Santa Claus story: same-sex marriage comes to New Mexico
So now, in respect to the season, three quick items with a sort of - sort of, or at least I can claim to be making a - seasonal connection.
First, we have Santa Claus bringing the good news to all the good girls and boys and the girls and girls and the boys and boys.
The New Mexico Supreme Court has unanimously ruled that same-sex partners have the right to marry in that state.
I've mentioned this before, initially back in August. The state constitution of New Mexico neither specifically allows nor specifically denies the right of same-sex couples to marry, referring to marriage only as the union of two people. The case arose because some counties in New Mexico, noting that fact, began issuing marriage licenses to same-sex couples. Others would not. Some legal tussling ensued, which lead to most of the counties together asking the state Supreme Court to decide the issue so there would be one statewide standard.
The court has. Emphatically. "Barring individuals from marrying and depriving them of the rights, protections, and responsibilities of civil marriage solely because of their sexual orientation," the five justices ruled, violates the equal protection clause of the state Constitution.
The court bushed aside the only arguments offered by opponents, which were that the government has an "overriding interest in responsible procreation and childrearing" and in avoiding the "deinstitutionalization" of marriage. For the first, the court simply noted that "procreation has never been a condition of marriage under New Mexico law" and dismissed the second as "nothing more than an argument to maintain only opposite-gender marriages."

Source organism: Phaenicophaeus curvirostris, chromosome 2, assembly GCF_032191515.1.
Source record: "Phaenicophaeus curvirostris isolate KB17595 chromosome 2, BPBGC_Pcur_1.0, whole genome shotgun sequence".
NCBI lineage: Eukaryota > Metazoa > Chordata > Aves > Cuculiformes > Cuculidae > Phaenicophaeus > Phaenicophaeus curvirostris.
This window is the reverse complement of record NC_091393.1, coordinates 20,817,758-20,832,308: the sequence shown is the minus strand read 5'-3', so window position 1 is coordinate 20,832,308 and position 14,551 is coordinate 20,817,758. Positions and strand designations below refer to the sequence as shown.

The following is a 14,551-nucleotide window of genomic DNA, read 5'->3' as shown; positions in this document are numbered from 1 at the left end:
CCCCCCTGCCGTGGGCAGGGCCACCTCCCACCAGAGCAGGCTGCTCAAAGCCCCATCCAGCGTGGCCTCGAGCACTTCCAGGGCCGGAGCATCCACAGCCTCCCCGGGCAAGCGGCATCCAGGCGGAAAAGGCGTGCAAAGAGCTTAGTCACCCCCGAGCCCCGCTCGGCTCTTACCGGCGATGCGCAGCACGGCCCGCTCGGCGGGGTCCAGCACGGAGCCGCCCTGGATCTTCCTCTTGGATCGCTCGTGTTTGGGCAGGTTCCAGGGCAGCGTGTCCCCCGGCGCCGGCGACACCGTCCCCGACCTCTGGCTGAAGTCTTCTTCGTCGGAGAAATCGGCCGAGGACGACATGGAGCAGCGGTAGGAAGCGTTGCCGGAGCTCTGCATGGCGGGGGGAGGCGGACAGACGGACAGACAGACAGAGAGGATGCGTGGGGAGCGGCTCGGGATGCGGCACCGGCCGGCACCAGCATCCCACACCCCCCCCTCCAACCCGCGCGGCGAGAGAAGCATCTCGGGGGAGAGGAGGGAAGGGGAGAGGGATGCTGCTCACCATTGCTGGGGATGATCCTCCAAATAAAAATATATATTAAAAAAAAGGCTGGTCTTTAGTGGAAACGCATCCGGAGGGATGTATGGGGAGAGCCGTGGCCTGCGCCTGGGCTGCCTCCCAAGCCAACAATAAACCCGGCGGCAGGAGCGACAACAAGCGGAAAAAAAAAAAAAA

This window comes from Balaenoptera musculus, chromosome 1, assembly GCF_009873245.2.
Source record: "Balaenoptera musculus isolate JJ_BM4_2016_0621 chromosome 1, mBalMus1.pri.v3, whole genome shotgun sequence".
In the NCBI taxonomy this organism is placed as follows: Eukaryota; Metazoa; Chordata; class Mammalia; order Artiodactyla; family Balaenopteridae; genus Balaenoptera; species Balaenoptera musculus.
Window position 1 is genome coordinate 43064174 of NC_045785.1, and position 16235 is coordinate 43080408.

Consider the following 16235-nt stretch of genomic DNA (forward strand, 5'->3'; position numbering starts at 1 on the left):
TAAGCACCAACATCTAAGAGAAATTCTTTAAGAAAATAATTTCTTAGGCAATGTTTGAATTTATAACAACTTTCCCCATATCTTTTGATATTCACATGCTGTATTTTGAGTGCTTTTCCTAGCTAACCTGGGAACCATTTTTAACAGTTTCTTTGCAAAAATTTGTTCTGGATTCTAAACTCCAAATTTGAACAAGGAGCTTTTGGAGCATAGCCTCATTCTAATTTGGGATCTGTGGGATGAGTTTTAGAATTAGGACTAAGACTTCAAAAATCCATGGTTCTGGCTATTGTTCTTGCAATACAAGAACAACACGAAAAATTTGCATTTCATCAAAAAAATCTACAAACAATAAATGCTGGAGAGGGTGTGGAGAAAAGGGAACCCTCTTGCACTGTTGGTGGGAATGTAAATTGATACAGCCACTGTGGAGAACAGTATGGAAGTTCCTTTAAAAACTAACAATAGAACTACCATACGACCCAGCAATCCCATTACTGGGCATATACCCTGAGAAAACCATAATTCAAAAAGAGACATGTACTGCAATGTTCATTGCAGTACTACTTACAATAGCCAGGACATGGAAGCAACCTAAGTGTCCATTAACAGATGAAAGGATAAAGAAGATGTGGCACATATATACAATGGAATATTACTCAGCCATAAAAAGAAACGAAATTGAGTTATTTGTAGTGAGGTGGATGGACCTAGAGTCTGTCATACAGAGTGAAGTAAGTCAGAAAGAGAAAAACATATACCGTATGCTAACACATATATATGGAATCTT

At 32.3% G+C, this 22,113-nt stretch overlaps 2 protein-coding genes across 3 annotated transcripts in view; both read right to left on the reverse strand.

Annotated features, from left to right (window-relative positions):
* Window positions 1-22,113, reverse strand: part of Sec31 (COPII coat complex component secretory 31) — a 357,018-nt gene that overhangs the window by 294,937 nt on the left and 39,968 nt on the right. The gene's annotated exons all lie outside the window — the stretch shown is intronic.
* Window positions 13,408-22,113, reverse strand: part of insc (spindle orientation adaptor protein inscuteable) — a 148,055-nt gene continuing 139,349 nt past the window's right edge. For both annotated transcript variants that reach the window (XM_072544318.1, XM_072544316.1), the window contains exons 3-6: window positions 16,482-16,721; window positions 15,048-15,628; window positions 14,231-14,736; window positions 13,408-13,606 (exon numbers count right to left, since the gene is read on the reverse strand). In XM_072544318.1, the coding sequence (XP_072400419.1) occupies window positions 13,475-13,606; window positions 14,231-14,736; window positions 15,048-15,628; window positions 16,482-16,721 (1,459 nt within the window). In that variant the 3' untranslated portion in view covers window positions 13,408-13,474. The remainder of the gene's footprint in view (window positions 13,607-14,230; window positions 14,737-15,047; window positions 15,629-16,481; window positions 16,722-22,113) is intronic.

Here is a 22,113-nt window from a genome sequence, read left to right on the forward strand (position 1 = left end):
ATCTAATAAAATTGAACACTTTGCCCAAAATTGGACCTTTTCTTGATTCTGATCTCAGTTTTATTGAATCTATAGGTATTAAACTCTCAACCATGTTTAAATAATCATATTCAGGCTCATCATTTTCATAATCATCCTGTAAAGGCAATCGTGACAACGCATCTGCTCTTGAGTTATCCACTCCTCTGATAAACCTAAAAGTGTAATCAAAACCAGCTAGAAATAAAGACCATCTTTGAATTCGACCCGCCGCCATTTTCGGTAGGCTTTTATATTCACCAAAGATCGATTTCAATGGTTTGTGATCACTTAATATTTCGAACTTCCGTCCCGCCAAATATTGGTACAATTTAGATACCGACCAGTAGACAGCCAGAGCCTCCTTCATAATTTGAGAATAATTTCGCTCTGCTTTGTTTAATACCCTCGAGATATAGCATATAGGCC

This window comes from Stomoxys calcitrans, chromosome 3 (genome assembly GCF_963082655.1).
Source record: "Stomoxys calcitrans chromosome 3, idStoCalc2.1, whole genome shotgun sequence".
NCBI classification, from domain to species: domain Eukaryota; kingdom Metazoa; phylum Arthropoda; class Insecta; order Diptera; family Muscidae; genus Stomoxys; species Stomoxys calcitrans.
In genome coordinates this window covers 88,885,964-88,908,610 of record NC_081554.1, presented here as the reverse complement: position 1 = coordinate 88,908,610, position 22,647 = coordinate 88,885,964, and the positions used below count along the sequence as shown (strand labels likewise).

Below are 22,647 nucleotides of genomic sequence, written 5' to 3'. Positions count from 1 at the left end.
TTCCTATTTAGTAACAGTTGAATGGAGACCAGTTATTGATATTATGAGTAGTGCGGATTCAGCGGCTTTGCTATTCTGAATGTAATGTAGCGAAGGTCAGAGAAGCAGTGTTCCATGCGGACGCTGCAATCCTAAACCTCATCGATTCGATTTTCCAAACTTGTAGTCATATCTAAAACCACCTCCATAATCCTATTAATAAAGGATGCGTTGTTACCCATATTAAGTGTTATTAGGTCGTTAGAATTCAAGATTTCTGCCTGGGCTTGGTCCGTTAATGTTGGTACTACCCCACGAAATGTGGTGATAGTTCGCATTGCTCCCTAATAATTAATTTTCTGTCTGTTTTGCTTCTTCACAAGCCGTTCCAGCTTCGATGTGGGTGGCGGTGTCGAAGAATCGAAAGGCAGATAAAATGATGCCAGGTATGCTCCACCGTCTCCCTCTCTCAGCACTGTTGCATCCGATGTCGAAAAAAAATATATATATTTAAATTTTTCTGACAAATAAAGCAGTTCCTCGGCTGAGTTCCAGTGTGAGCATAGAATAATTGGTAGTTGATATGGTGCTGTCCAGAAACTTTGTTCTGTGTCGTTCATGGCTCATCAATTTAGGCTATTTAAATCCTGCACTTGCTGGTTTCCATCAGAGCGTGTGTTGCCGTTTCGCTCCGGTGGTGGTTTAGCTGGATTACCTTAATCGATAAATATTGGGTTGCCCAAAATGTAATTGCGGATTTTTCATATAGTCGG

New Mexico thus becomes the 17th state, plus the District of Columbia, the recognize marriage justice. It is true that from here on in, the state-by-state battle is going to get a lot harder - but leave that aside for now to just note how for some folks in love and and long-term relationships in New Mexico, this year's holiday lights are going to shine a little brighter.
Footnote: Because of the holidays, this edition of Left Side of the Aisle was prepared in advance, which is why there is no mention of the cases of Utah or Ohio, as both those decisions came down after the show was done. I addressed them is the post inserted immediately following this one.